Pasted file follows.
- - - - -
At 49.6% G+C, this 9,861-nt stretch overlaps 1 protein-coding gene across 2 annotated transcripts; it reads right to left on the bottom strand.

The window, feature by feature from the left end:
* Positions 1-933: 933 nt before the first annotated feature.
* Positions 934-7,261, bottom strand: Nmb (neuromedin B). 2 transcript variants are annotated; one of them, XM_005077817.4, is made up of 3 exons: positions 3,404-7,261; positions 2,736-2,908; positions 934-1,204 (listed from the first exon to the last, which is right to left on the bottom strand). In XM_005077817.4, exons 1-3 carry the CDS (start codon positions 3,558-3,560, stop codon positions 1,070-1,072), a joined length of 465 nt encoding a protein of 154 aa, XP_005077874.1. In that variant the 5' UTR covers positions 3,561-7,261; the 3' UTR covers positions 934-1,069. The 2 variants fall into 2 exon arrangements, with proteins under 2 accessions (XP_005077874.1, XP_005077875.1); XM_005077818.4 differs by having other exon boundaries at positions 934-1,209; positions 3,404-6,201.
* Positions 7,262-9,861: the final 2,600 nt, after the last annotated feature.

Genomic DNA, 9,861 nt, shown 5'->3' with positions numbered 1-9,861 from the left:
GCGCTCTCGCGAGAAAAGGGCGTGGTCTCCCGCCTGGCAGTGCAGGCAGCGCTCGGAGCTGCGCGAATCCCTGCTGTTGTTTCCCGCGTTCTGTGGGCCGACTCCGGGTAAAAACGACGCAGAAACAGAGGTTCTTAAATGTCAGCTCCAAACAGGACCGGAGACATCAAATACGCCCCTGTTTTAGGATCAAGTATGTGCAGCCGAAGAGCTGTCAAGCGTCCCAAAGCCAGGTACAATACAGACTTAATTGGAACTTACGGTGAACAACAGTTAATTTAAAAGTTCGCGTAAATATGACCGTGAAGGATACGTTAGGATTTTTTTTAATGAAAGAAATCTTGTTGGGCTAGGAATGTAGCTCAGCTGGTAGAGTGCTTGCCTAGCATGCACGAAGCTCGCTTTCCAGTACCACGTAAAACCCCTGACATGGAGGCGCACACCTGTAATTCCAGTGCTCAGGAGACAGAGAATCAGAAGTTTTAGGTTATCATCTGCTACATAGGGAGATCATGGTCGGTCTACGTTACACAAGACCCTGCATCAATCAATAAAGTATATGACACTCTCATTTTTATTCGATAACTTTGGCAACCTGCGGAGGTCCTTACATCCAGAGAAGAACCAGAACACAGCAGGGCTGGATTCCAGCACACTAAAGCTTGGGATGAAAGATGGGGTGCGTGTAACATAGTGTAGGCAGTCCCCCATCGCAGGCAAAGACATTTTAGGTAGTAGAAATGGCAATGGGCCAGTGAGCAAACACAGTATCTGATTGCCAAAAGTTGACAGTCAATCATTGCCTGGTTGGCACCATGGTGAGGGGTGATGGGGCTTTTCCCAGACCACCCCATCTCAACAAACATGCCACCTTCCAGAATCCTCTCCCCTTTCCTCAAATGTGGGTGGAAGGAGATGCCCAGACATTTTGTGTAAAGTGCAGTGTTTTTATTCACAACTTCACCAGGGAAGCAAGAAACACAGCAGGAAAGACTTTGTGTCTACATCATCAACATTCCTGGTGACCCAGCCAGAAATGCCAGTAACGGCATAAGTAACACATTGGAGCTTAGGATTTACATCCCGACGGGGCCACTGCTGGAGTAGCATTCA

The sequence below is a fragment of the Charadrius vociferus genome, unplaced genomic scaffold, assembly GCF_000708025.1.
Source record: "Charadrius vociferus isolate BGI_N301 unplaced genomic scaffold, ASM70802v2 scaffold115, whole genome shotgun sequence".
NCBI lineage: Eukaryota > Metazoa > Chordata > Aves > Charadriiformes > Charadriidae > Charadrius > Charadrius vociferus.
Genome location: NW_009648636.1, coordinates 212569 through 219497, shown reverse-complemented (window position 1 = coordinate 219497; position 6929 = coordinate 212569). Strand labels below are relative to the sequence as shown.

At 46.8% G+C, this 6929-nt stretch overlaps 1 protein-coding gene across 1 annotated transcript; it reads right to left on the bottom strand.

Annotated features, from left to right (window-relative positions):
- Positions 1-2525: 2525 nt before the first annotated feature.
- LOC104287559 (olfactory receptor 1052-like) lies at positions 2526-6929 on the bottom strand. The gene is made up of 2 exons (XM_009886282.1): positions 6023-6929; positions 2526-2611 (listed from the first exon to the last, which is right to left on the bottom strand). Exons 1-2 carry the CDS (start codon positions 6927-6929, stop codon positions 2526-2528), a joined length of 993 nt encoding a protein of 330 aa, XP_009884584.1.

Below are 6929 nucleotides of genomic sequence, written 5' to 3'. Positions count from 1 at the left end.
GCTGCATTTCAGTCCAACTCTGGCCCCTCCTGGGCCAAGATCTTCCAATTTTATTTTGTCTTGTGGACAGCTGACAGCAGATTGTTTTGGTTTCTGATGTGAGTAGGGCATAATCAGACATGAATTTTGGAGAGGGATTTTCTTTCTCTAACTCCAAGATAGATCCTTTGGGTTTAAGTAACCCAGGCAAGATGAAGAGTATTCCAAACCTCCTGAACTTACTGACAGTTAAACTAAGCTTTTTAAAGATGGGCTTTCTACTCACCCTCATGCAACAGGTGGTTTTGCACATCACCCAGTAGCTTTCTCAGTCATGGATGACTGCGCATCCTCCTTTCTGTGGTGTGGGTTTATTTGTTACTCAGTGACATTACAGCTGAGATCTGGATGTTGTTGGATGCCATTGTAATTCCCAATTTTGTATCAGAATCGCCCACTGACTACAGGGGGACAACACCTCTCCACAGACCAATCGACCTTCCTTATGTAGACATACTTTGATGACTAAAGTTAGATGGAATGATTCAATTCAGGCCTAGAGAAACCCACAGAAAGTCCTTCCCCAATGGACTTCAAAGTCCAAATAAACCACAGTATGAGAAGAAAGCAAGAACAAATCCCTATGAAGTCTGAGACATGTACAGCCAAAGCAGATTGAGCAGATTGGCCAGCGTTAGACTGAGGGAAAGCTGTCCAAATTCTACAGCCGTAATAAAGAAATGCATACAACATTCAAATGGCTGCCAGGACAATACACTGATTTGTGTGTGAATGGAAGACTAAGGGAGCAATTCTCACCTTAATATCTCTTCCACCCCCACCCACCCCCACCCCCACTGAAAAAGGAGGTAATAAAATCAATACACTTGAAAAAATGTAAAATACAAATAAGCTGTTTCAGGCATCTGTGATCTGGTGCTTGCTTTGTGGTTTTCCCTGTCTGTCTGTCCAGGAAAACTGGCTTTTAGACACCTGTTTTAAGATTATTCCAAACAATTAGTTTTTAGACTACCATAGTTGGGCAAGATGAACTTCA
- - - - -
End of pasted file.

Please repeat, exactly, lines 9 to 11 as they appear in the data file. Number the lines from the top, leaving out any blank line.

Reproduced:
Source record: "Charadrius vociferus isolate BGI_N301 unplaced genomic scaffold, ASM70802v2 scaffold115, whole genome shotgun sequence".
NCBI lineage: Eukaryota > Metazoa > Chordata > Aves > Charadriiformes > Charadriidae > Charadrius > Charadrius vociferus.
Genome location: NW_009648636.1, coordinates 212569 through 219497, shown reverse-complemented (window position 1 = coordinate 219497; position 6929 = coordinate 212569). Strand labels below are relative to the sequence as shown.